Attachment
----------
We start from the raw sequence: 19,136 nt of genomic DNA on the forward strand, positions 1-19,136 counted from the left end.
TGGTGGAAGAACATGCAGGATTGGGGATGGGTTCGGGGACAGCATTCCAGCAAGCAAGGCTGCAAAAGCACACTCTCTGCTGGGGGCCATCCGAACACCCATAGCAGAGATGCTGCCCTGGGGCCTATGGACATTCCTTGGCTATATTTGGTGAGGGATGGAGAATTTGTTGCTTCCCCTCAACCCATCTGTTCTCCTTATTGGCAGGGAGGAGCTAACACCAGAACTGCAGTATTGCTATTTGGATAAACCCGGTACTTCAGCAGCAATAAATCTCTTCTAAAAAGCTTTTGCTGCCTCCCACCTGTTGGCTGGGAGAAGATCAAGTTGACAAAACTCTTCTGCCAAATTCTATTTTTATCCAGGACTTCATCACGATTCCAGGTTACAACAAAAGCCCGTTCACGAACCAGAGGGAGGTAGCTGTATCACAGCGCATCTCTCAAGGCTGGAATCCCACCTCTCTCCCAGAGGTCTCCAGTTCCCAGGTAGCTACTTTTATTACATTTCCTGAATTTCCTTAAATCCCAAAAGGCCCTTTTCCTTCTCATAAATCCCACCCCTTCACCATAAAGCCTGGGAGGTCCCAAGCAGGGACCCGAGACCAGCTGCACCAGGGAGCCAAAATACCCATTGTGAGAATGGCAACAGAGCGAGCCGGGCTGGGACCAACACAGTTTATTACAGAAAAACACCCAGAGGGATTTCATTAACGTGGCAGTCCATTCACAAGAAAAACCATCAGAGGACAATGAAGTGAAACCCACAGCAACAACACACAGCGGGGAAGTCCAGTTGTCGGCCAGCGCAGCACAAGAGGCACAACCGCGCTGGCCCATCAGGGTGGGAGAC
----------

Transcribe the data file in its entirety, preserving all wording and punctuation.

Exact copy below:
We start from the raw sequence: 19,136 nt of genomic DNA on the forward strand, positions 1-19,136 counted from the left end.
TGGTGGAAGAACATGCAGGATTGGGGATGGGTTCGGGGACAGCATTCCAGCAAGCAAGGCTGCAAAAGCACACTCTCTGCTGGGGGCCATCCGAACACCCATAGCAGAGATGCTGCCCTGGGGCCTATGGACATTCCTTGGCTATATTTGGTGAGGGATGGAGAATTTGTTGCTTCCCCTCAACCCATCTGTTCTCCTTATTGGCAGGGAGGAGCTAACACCAGAACTGCAGTATTGCTATTTGGATAAACCCGGTACTTCAGCAGCAATAAATCTCTTCTAAAAAGCTTTTGCTGCCTCCCACCTGTTGGCTGGGAGAAGATCAAGTTGACAAAACTCTTCTGCCAAATTCTATTTTTATCCAGGACTTCATCACGATTCCAGGTTACAACAAAAGCCCGTTCACGAACCAGAGGGAGGTAGCTGTATCACAGCGCATCTCTCAAGGCTGGAATCCCACCTCTCTCCCAGAGGTCTCCAGTTCCCAGGTAGCTACTTTTATTACATTTCCTGAATTTCCTTAAATCCCAAAAGGCCCTTTTCCTTCTCATAAATCCCACCCCTTCACCATAAAGCCTGGGAGGTCCCAAGCAGGGACCCGAGACCAGCTGCACCAGGGAGCCAAAATACCCATTGTGAGAATGGCAACAGAGCGAGCCGGGCTGGGACCAACACAGTTTATTACAGAAAAACACCCAGAGGGATTTCATTAACGTGGCAGTCCATTCACAAGAAAAACCATCAGAGGACAATGAAGTGAAACCCACAGCAACAACACACAGCGGGGAAGTCCAGTTGTCGGCCAGCGCAGCACAAGAGGCACAACCGCGCTGGCCCATCAGGGTGGGAGAC